He asks me about my religious beliefs, and I tell him about the dice scheme. Last week, when I went to see my buddy and spiritual advisor Khen Rinpoche Lobzong Tsetan for the usual vegetarian lunch and walk around Fort Tryon Park, I asked him what he thought about me donating a kidney to my mother. The first time I told him about it, he seemed opposed. Rinpoche is about 70 and he looks like the Dalai Lama.
He spread his hands. "It can be okay. Your mother bring you into this world. If it is useful, maybe, you give. But you give without fear. Without expectation. Without you want something." We walked a while in silence, and then he added, "If you want, maybe, I do definition." It took me a while before I understood he'd said "divination."
At the time, I told Rinpoche I wasn't sure if I wanted him to roll the dice for me. I mean, what if the dice say 'no' and I want to do it? I told this to Ethan and he said, "What are you crazy? Have him cast the dice! If Rinpoche's dice say it's a bad idea, there is no way you should do it."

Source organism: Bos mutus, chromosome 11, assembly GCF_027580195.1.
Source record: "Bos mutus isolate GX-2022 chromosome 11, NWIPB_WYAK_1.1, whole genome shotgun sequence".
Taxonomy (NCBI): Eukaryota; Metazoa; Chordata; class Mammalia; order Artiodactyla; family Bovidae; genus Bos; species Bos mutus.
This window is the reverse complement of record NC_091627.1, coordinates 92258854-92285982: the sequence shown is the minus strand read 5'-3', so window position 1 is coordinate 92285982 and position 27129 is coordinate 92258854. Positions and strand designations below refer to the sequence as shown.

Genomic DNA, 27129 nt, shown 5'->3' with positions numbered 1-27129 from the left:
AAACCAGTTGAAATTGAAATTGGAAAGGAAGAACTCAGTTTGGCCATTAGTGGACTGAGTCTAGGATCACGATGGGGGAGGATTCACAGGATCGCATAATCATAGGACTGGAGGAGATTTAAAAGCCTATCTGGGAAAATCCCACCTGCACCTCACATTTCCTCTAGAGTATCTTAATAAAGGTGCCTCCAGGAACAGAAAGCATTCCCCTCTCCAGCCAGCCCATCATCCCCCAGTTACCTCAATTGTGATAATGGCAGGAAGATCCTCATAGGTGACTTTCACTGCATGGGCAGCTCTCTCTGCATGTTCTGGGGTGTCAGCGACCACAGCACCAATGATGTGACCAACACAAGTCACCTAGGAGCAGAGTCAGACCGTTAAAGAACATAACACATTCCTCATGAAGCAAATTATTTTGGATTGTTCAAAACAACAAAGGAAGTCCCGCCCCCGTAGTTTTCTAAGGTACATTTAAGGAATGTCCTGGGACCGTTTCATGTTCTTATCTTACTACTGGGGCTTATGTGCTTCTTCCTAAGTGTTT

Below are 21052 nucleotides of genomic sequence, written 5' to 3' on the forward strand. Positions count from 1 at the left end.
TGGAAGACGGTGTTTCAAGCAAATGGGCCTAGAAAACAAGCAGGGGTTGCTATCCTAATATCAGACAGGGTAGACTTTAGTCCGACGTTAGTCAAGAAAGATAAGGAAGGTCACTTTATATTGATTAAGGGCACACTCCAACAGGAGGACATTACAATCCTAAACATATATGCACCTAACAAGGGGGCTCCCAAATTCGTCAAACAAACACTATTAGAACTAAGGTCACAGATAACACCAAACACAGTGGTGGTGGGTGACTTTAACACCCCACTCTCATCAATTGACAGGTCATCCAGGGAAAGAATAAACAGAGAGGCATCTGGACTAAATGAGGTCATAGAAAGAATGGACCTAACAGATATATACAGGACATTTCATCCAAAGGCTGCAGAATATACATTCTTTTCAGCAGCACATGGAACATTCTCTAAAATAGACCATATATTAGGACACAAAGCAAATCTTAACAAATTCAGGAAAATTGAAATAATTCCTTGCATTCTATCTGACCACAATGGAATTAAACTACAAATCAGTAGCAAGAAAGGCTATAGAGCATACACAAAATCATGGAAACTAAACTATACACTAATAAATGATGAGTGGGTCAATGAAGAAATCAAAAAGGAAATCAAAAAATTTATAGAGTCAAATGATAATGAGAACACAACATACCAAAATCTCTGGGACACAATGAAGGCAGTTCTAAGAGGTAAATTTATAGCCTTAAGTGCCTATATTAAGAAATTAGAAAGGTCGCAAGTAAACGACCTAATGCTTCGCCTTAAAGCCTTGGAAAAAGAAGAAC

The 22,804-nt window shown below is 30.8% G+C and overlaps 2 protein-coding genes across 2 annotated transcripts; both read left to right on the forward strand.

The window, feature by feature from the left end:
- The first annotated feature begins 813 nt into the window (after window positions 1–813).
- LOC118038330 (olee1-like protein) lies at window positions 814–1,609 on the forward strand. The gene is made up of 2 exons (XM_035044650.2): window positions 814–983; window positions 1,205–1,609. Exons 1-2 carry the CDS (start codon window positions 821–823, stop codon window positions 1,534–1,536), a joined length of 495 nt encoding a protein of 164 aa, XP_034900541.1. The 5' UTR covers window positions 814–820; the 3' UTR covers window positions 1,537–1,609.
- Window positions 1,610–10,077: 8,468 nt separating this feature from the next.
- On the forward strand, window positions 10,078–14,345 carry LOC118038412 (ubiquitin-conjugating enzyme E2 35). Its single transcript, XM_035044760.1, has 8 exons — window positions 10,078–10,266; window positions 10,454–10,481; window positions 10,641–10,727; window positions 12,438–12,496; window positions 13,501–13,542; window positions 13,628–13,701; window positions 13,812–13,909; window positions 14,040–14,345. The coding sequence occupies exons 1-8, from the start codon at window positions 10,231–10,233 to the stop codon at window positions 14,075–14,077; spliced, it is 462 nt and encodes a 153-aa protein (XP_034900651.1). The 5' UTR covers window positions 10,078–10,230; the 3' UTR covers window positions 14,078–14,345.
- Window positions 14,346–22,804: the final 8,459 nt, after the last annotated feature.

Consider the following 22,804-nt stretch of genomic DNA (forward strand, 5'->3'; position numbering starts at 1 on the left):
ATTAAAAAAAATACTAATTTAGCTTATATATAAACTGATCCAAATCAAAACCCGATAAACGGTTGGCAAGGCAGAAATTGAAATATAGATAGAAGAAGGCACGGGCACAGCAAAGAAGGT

When I tell the Living Donor Advocate this, I can tell he's not on board. He says he's worried I am using a Buddhist monk to avoid making my own decision. For a second I'm really irritated, but then I realize he has a point. I also realize something else. "It's not like he's going to tell me 'yes' or 'no.'" I say. "The cool think about Rinpoche is that he only tells me things I already know."
The Living Donor Advocate nods sagely. "Alright. I hear what you are saying."